Ah, HumanityCats

January 12, 2013

One Mile Due East

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I live in an area of Seattle called Crown Hill. When someone isn’t sure where that is, I say Upper Ballard.  That doesn’t really clear anything up.  So then I say Greenwood.  Greenwood sounds very Henry VIII and olde.  That appealed to me until I watched The Tudors, which was creepy. Crown Hill, which now that I think of it also sounds very Henry VIII, is a “transitional” neighborhood, which my neighbor Gwen, who knows something about just about everything, says means that there’s one place in the city where it’s cheaper to live.  She makes a little joke.  We’re good people here.

After the routine-busting pace of the over-long holidays, I appreciate the quiet pleasures of this neighborhood where I have lived for 18 years.  I do a lot of walking, but I also have A Walk which I do several times a week: I turn left at Crown Hill Cemetery and walk a mile due east into Greenwood.  I walk to my Yoga for Over 50s class at Whole Life Yoga, to my neighborhood Bartells and to the ATM where I deposit the checks that come fluttering into the Local Dilettante Studio during the first weeks of a month.  I think of this walk as purely pedestrian, double entendre intended.  The other day I decided to see if there was enough interest in this modest mile to write a whole post about it.

When I stray out of my Block Watch area and cross 8th Ave, I am officially out of Crown Hill and into Greenwood. On the right is Jorge’s house.  When I first moved to Crown Hill, Jorge had installed a double door on the edge of his yard.  A regular door.  Like an inside-the-house door.  It stood sentinel there for years while a hedge of various plants caught up to it. I have taken a personal interest in that door over the years.  Now there’s an eight foot hedge, and Jorge and I are on a first name basis in both Spanish and English.

Squeaky lives in the next block, across the street from the Greenwood Community P-Patch garden.   She’s a small, muscular tomboy of a black cat who is remarkably social, though of course on her terms.  I look for her and she comes running, ready to endure being picked up for ten seconds.  I put her down.  Outraged, she runs a yard from me, stops and looks back seductively. She does a figure eight around my ankles and I pick her up again.  This time she wriggles, jumps down and instantly contracts a fascination with a blade of grass.  She’s done with me.  Yes, your majesty.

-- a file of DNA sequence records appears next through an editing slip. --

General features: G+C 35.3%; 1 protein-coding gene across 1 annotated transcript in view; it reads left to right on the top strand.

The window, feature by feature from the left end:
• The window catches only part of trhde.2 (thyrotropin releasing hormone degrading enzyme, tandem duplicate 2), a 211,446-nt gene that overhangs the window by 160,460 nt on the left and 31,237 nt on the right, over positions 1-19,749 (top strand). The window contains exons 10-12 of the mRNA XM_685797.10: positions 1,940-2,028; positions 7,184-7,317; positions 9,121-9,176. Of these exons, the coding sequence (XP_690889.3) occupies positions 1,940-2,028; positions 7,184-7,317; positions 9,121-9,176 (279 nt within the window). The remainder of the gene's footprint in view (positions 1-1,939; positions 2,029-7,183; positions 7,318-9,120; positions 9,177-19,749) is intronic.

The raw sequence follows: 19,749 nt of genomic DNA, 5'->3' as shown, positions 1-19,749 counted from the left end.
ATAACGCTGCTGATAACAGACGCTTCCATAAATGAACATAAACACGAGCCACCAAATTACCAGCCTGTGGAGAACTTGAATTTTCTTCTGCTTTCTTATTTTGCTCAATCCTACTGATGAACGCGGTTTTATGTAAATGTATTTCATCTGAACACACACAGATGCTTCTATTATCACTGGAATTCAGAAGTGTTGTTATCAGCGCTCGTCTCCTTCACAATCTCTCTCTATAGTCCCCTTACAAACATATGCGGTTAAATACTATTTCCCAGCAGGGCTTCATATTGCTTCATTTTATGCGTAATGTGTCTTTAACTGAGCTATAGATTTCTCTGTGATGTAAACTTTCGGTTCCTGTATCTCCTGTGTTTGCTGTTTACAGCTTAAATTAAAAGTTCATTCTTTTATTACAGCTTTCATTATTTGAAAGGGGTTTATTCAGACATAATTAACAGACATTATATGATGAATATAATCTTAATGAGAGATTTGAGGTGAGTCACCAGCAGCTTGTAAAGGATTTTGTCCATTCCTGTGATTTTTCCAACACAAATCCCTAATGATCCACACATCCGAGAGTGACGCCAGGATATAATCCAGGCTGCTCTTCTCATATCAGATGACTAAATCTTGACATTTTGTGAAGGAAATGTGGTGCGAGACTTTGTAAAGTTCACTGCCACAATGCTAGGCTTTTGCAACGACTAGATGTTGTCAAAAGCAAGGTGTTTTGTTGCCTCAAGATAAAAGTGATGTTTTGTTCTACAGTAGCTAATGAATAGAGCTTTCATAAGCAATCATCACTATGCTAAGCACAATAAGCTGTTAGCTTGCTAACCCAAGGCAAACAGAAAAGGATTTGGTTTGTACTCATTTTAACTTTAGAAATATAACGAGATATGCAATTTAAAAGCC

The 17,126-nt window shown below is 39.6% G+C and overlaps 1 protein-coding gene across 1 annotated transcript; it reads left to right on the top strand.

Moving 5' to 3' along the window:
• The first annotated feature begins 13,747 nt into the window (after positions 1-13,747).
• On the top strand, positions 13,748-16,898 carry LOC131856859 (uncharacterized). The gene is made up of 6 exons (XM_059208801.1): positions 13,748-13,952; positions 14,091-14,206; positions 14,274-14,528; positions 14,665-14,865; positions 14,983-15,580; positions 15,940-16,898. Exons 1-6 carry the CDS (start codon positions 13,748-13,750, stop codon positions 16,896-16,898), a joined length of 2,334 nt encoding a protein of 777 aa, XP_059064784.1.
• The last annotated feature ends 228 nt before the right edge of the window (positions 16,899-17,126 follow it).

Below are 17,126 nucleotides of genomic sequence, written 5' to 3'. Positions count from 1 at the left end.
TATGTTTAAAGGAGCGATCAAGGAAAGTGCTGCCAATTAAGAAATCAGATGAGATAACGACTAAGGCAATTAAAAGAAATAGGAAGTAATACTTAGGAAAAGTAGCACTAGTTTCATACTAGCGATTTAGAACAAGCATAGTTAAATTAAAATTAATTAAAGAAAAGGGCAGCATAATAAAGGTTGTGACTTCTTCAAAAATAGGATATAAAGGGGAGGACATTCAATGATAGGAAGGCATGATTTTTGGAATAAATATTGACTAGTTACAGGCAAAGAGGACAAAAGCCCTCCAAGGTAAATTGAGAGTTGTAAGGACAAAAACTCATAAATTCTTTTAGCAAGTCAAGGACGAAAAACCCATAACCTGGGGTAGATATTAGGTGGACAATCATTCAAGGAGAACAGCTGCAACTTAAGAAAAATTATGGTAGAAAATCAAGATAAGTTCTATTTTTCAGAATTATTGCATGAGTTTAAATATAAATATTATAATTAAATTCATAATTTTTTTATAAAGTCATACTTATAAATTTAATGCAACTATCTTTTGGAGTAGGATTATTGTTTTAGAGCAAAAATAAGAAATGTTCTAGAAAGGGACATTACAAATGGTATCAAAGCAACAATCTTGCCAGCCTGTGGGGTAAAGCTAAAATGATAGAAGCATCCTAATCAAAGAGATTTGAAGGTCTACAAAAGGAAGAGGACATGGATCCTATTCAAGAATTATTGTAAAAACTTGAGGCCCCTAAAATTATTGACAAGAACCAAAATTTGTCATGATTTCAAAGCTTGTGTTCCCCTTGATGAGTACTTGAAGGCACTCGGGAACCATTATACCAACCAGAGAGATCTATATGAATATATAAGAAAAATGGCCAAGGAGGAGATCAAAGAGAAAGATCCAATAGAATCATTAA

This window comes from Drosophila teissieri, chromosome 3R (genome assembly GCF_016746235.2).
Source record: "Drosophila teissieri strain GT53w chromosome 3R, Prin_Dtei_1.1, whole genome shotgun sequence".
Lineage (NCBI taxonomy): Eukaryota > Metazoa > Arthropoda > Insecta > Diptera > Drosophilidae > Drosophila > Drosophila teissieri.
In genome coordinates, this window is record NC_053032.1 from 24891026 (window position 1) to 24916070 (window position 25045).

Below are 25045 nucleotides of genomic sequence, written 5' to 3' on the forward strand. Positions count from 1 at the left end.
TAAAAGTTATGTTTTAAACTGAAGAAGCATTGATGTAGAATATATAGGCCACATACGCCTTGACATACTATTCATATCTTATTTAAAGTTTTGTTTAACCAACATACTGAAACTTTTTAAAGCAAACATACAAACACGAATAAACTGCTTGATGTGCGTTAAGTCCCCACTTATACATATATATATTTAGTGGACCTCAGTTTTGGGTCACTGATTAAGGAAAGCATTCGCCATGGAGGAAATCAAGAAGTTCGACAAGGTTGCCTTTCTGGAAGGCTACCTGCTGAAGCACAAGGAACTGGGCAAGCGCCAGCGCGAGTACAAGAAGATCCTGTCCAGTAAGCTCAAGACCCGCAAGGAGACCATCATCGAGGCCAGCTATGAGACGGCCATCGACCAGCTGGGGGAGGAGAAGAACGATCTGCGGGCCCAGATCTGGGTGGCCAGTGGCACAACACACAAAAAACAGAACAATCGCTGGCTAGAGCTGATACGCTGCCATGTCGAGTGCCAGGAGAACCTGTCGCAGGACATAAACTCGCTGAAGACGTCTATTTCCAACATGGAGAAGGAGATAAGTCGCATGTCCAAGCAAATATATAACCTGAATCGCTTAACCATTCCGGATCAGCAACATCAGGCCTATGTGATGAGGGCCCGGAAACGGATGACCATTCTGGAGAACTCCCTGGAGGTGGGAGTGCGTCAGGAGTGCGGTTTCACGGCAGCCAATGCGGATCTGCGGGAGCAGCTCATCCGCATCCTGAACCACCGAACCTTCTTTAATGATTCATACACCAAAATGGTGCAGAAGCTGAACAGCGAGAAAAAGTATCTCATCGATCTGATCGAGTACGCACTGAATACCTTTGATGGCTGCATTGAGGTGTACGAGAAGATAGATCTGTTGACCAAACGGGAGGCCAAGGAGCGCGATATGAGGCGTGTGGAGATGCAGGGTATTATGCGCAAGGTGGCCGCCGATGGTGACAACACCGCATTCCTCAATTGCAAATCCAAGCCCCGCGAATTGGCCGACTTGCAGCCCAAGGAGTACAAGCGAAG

On 3rd Ave, the street jogs and I turn left at the house of the guy who plays his music way too loud and continue along the backside of the monstrous Fred Meyer that’s being built.  I will never forgive them for tearing down the Greenwood Market which used to be a regular port of call for me.  I bought my groceries at Greenwood Market and everything else at Bartells.  My feeling in this age of super-stores is if Bartells doesn’t carry it, I manage to do without.

Bartells, a family owned Seattle institution that began as a drugstore in 1890, has become a mercantile of sorts.  When I was a child in Olympia, my parents made regular trips into Seattle where I was cut loose downtown to run my little errands and meet up with my dad at the soda fountain at the Bartells in the triangle building on Pine next to the new 1962 Monorail station.  My loyalties run deep.

So I plod past the construction of this new Fred Meyer silently thumbing my nose, or sometimes I take a detour so they can feel the depth of my contempt for them. In any case I end up a block from Greenwood Ave at the house of the garage sale hustler.  This family runs an on-going garage sale most of the year and I see the husband at other sales all over the city, looking for things to re-sell.  He sometimes comes to my annual yard sales and tells me all my prices are too high.

Across the street is Blind Mike, the piano tuner. I’ve known many blind piano tuners.  When one sense is inoperable, the others are heightened.  Or can be, I suppose.  I think a lot of politicians are both blind and tone-deaf and it hasn’t seemed to heighten anything but their egos.

I’ve gotten to know many of the people who walk past my house: the dog walkers, the lady down the street who is close to 90 and is still out every day, the really skinny woman, the Canadian from Montreal, Tamara and Callie, the border collie, who I walk with once a week –or did before the holidays crashed in on me– the Samoan who walks like a dancer while he listens to his ipod, the woman who cancer aged twenty-five years and who is accompanied by different friends.  They inch by my house, turn at the corner and come past again.  Sometimes former students walk by and wave.  Sometimes they ring the doorbell, shy, but tickled to say hello.

Other than Jorge and Squeaky’s people I wonder if anyone recognizes me as That Woman Who Always Walks By.  I wonder on a scale of one to ten how eccentric I seem.  I know I sing to myself sometimes.  I talk to myself a lot. I expect I gesticulate more than I like to think I do.  I took notes the last time I walked in preparation for writing this post.  But these musing are for another time.   I’m done here.

 

 

 

 

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